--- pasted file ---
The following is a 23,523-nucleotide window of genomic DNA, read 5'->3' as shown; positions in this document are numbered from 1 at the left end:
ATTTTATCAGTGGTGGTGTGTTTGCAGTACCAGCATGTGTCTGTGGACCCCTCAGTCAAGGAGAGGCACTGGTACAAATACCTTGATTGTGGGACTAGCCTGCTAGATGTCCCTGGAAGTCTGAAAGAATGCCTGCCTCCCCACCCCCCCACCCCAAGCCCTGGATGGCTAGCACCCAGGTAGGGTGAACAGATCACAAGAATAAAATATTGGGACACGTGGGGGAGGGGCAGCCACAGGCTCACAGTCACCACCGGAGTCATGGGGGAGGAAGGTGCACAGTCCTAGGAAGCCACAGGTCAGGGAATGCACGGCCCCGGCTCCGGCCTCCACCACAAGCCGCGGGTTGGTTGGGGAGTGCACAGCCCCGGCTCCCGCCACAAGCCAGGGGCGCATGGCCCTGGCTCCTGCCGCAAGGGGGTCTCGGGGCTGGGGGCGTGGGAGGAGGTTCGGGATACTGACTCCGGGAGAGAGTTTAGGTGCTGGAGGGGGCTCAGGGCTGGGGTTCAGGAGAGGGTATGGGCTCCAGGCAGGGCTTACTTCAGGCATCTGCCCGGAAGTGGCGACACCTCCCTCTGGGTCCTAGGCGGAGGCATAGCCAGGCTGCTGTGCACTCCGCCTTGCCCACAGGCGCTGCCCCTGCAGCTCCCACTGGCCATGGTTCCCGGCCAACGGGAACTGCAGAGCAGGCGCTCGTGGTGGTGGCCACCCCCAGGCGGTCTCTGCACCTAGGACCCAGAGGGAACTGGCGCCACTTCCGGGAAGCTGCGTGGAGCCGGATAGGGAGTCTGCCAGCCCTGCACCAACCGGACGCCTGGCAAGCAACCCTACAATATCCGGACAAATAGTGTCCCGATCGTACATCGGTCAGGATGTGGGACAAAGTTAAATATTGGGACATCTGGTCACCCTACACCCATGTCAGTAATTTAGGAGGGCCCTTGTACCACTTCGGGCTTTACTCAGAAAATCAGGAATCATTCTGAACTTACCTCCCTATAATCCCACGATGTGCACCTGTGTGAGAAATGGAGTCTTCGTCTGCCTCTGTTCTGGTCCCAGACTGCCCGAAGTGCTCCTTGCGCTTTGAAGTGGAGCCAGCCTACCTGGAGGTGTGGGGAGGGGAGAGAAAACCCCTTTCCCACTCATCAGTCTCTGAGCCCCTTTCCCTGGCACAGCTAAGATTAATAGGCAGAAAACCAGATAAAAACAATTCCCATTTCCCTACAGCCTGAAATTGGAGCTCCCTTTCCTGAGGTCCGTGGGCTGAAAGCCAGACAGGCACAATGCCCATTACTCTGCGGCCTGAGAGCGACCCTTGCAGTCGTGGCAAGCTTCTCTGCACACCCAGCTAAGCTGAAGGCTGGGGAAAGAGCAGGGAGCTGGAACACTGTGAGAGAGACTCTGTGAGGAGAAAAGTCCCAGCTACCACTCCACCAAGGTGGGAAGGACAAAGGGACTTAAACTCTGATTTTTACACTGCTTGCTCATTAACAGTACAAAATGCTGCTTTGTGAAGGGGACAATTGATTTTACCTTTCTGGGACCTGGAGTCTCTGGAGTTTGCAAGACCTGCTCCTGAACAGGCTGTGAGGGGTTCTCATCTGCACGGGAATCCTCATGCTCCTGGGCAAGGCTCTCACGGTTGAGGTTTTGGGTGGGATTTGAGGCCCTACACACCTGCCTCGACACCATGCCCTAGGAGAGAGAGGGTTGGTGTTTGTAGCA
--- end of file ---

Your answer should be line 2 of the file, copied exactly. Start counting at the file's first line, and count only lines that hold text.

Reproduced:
ATTTTATCAGTGGTGGTGTGTTTGCAGTACCAGCATGTGTCTGTGGACCCCTCAGTCAAGGAGAGGCACTGGTACAAATACCTTGATTGTGGGACTAGCCTGCTAGATGTCCCTGGAAGTCTGAAAGAATGCCTGCCTCCCCACCCCCCCACCCCAAGCCCTGGATGGCTAGCACCCAGGTAGGGTGAACAGATCACAAGAATAAAATATTGGGACACGTGGGGGAGGGGCAGCCACAGGCTCACAGTCACCACCGGAGTCATGGGGGAGGAAGGTGCACAGTCCTAGGAAGCCACAGGTCAGGGAATGCACGGCCCCGGCTCCGGCCTCCACCACAAGCCGCGGGTTGGTTGGGGAGTGCACAGCCCCGGCTCCCGCCACAAGCCAGGGGCGCATGGCCCTGGCTCCTGCCGCAAGGGGGTCTCGGGGCTGGGGGCGTGGGAGGAGGTTCGGGATACTGACTCCGGGAGAGAGTTTAGGTGCTGGAGGGGGCTCAGGGCTGGGGTTCAGGAGAGGGTATGGGCTCCAGGCAGGGCTTACTTCAGGCATCTGCCCGGAAGTGGCGACACCTCCCTCTGGGTCCTAGGCGGAGGCATAGCCAGGCTGCTGTGCACTCCGCCTTGCCCACAGGCGCTGCCCCTGCAGCTCCCACTGGCCATGGTTCCCGGCCAACGGGAACTGCAGAGCAGGCGCTCGTGGTGGTGGCCACCCCCAGGCGGTCTCTGCACCTAGGACCCAGAGGGAACTGGCGCCACTTCCGGGAAGCTGCGTGGAGCCGGATAGGGAGTCTGCCAGCCCTGCACCAACCGGACGCCTGGCAAGCAACCCTACAATATCCGGACAAATAGTGTCCCGATCGTACATCGGTCAGGATGTGGGACAAAGTTAAATATTGGGACATCTGGTCACCCTACACCCATGTCAGTAATTTAGGAGGGCCCTTGTACCACTTCGGGCTTTACTCAGAAAATCAGGAATCATTCTGAACTTACCTCCCTATAATCCCACGATGTGCACCTGTGTGAGAAATGGAGTCTTCGTCTGCCTCTGTTCTGGTCCCAGACTGCCCGAAGTGCTCCTTGCGCTTTGAAGTGGAGCCAGCCTACCTGGAGGTGTGGGGAGGGGAGAGAAAACCCCTTTCCCACTCATCAGTCTCTGAGCCCCTTTCCCTGGCACAGCTAAGATTAATAGGCAGAAAACCAGATAAAAACAATTCCCATTTCCCTACAGCCTGAAATTGGAGCTCCCTTTCCTGAGGTCCGTGGGCTGAAAGCCAGACAGGCACAATGCCCATTACTCTGCGGCCTGAGAGCGACCCTTGCAGTCGTGGCAAGCTTCTCTGCACACCCAGCTAAGCTGAAGGCTGGGGAAAGAGCAGGGAGCTGGAACACTGTGAGAGAGACTCTGTGAGGAGAAAAGTCCCAGCTACCACTCCACCAAGGTGGGAAGGACAAAGGGACTTAAACTCTGATTTTTACACTGCTTGCTCATTAACAGTACAAAATGCTGCTTTGTGAAGGGGACAATTGATTTTACCTTTCTGGGACCTGGAGTCTCTGGAGTTTGCAAGACCTGCTCCTGAACAGGCTGTGAGGGGTTCTCATCTGCACGGGAATCCTCATGCTCCTGGGCAAGGCTCTCACGGTTGAGGTTTTGGGTGGGATTTGAGGCCCTACACACCTGCCTCGACACCATGCCCTAGGAGAGAGAGGGTTGGTGTTTGTAGCA